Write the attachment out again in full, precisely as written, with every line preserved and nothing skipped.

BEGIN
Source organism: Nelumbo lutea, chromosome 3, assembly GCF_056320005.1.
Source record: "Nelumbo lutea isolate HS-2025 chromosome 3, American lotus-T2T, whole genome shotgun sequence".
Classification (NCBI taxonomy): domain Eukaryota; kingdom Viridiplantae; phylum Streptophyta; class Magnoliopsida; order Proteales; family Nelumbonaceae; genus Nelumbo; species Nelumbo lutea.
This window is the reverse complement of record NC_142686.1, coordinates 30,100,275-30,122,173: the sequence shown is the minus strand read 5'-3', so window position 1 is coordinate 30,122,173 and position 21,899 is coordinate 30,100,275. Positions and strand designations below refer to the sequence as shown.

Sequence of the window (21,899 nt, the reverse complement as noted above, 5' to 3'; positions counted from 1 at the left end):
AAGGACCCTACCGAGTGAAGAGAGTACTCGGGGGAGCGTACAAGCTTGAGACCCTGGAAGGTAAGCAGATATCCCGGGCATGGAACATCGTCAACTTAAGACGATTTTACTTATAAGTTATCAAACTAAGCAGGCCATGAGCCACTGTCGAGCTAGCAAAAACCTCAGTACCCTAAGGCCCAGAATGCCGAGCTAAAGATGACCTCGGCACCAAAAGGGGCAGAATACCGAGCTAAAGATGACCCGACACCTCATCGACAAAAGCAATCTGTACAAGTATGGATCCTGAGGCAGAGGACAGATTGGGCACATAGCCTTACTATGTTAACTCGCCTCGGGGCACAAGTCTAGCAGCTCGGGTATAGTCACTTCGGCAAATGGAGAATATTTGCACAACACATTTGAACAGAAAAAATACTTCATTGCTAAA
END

Source organism: Nelumbo lutea, chromosome 3, assembly GCF_056320005.1.
Source record: "Nelumbo lutea isolate HS-2025 chromosome 3, American lotus-T2T, whole genome shotgun sequence".
Classification (NCBI taxonomy): domain Eukaryota; kingdom Viridiplantae; phylum Streptophyta; class Magnoliopsida; order Proteales; family Nelumbonaceae; genus Nelumbo; species Nelumbo lutea.
This window is the reverse complement of record NC_142686.1, coordinates 30,100,275-30,122,173: the sequence shown is the minus strand read 5'-3', so window position 1 is coordinate 30,122,173 and position 21,899 is coordinate 30,100,275. Positions and strand designations below refer to the sequence as shown.

Sequence of the window (21,899 nt, the reverse complement as noted above, 5' to 3'; positions counted from 1 at the left end):
AAGGACCCTACCGAGTGAAGAGAGTACTCGGGGGAGCGTACAAGCTTGAGACCCTGGAAGGTAAGCAGATATCCCGGGCATGGAACATCGTCAACTTAAGACGATTTTACTTATAAGTTATCAAACTAAGCAGGCCATGAGCCACTGTCGAGCTAGCAAAAACCTCAGTACCCTAAGGCCCAGAATGCCGAGCTAAAGATGACCTCGGCACCAAAAGGGGCAGAATACCGAGCTAAAGATGACCCGACACCTCATCGACAAAAGCAATCTGTACAAGTATGGATCCTGAGGCAGAGGACAGATTGGGCACATAGCCTTACTATGTTAACTCGCCTCGGGGCACAAGTCTAGCAGCTCGGGTATAGTCACTTCGGCAAATGGAGAATATTTGCACAACACATTTGAACAGAAAAAATACTTCATTGCTAAA